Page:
As a true freshman last year, Donovan Warren took then-redshirt sophomore Johnny Sears’s starting cornerback job for the Michigan football team.

Clif Reeder / Daily

Warren was asked before this season if freshman cornerback Boubacar Cissoko would steal his spot.

“I would like for him to actually have that mentality that he’s going to take my job,” Warren said.

Cissoko didn’t take Warren’s spot, but he split time with fifth-year senior starter Morgan Trent in the Wolverines’ loss to Michigan State on Saturday.

Although Cissoko took a few more weeks to take time from a starter than Warren, who was starting in the team’s second game last year, the Detroit native didn’t waste time impressing Warren with how he listens and asks questions in the film room and his on-field demeanor.

“He has a lot of heart,” Warren said. “That’s what I really like about him.”

Senior strong safety Brandon Harrison also took notice of Cissoko early. In fall camp, Harrison was asked separately about the safeties, young receivers and the defense’s front seven. He didn’t distinguish between any players in of his answers.

But he had a quick response for which of the freshmen defensive backs had caught his eye.

“Boubacar,” Harrison said. “I like the way he plays. He’s just physical, and he’s fast.”

Michigan coach Rich Rodriguez said he considers Warren, Trent and Cissoko starters, even though Cissoko has started just one of the Wolverines’ games.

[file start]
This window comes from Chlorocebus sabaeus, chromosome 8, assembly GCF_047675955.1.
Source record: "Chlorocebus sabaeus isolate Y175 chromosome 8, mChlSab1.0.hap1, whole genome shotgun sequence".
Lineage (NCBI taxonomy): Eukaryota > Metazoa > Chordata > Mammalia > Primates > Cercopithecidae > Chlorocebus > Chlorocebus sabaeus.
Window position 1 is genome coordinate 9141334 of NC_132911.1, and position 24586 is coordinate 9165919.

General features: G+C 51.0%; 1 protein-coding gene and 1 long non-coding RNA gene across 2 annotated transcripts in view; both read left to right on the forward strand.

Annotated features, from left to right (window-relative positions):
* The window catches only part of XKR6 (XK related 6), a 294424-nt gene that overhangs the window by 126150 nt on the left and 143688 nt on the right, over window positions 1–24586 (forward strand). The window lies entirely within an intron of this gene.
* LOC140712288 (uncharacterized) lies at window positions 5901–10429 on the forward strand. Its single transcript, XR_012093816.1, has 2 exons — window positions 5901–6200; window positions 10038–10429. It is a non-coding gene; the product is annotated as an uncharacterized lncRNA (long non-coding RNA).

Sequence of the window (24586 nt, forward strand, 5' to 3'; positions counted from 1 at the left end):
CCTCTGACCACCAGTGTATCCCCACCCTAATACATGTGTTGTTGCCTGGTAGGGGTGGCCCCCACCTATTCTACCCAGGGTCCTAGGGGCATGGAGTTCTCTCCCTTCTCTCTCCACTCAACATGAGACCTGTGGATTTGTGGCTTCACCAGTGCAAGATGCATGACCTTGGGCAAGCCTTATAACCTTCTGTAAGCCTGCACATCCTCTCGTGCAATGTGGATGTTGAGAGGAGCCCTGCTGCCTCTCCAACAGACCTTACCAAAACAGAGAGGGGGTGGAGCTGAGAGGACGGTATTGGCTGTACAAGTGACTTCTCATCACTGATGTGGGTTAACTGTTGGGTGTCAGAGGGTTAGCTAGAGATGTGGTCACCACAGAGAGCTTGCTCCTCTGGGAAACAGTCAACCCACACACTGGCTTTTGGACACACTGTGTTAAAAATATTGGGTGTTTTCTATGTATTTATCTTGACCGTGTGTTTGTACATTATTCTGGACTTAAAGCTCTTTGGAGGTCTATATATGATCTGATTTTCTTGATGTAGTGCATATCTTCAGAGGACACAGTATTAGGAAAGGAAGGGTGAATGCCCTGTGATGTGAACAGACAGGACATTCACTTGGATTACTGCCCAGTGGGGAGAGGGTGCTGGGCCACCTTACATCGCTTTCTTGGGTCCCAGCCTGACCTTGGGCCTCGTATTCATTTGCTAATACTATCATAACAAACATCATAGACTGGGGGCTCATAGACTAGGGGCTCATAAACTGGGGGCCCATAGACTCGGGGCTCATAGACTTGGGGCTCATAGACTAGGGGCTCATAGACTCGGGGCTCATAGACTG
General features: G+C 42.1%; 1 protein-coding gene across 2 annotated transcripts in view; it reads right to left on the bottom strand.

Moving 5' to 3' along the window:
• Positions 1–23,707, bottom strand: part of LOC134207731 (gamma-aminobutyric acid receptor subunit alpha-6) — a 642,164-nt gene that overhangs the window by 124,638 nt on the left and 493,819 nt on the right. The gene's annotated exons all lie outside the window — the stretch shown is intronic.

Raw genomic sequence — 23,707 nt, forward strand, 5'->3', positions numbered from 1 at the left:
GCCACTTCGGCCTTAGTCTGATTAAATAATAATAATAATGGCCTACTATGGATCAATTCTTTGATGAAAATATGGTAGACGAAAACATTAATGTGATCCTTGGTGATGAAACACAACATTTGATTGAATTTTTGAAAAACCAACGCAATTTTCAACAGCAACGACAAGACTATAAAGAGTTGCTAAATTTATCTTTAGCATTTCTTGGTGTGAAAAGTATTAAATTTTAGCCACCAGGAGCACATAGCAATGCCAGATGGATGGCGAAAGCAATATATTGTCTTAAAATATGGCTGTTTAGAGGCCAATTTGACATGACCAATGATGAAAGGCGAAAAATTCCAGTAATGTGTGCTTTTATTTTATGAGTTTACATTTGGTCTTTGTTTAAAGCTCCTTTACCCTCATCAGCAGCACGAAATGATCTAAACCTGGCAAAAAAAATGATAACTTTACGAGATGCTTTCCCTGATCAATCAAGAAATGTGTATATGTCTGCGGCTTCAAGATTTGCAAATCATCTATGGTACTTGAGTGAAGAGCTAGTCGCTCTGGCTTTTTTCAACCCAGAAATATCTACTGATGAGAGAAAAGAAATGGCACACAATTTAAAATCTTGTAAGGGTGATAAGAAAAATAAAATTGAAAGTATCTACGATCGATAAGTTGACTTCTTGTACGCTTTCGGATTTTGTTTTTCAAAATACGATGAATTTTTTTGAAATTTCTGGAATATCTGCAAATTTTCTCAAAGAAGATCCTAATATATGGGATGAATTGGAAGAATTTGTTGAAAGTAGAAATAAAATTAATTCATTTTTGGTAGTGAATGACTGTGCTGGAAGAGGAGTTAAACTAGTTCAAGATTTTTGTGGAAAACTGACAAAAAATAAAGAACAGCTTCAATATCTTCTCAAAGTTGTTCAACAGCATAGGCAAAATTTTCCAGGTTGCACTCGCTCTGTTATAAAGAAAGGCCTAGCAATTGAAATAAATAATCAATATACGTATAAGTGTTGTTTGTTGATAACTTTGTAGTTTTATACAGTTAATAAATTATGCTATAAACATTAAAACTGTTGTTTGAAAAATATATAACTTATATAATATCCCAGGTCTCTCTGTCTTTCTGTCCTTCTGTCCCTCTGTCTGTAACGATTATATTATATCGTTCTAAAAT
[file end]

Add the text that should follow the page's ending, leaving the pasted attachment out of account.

It’s no secret Michigan’s secondary has struggled this year. Rodriguez said Monday there really aren’t any backups that could make a difference right now. So retooling the Wolverines who are playing could be the solution.

Fifth-year senior Charles Stewart plays strong safety in nickel situations, and Harrison, who starts at strong safety, slides to nickel back. Redshirt freshman free safety Michael Williams has often been the dime back, but he suffered a concussion against the Spartans.

Rodriguez may start to play the speedy and athletic Cissoko with Warren and Trent more often, rather than rely on a third or fourth safety.

“We’re just trying to get a little bit more speed on the field, and obviously with all the spread offenses that are now in the league and that we’re playing, a lot of teams will use a third cornerback as a nickel,” Rodriguez said. “We’ve already done that at times this year, and we’ve got to continue when we’re playing, particularly this week, a spread team that will throw it around a bit. So we’ve got to try to get some more speed on the field.”

Of the Wolverines’ Big Ten opponents, the two with the most wide receivers who average multiple catches per game (four each) are still on the schedule — Purdue on Saturday and Northwestern two weeks later.

The Boilermakers and Wildcats are the only two Big Ten teams that pass more than they run. Purdue throws the ball on a conference-high 58 percent of its plays.

Cissoko, who was one of the few bright spots in Michigan’s loss to Toledo and had the secondary’s lone pass breakup against Michigan State, might be the most effective answer to those aerial attacks.

“He’s going to continue to play quite a bit,” Rodriguez said. “He’s a very active player, very competitive.”

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